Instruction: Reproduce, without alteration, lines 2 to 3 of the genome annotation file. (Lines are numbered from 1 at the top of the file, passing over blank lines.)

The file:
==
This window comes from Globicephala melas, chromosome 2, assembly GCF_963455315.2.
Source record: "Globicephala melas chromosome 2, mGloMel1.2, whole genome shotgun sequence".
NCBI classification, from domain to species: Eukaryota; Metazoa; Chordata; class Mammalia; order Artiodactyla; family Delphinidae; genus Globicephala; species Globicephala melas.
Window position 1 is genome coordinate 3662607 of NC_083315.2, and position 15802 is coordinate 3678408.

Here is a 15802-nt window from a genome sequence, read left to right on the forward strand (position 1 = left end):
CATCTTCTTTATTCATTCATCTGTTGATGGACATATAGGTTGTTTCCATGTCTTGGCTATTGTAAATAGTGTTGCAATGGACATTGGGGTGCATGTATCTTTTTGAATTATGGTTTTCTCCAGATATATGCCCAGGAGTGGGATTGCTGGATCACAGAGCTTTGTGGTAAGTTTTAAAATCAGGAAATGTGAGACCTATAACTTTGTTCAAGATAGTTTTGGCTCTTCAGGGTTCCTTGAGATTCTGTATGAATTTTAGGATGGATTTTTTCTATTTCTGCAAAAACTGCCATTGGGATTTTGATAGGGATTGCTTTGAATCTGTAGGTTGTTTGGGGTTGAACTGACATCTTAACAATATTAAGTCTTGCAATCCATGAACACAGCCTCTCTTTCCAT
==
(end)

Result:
Source record: "Globicephala melas chromosome 2, mGloMel1.2, whole genome shotgun sequence".
NCBI classification, from domain to species: Eukaryota; Metazoa; Chordata; class Mammalia; order Artiodactyla; family Delphinidae; genus Globicephala; species Globicephala melas.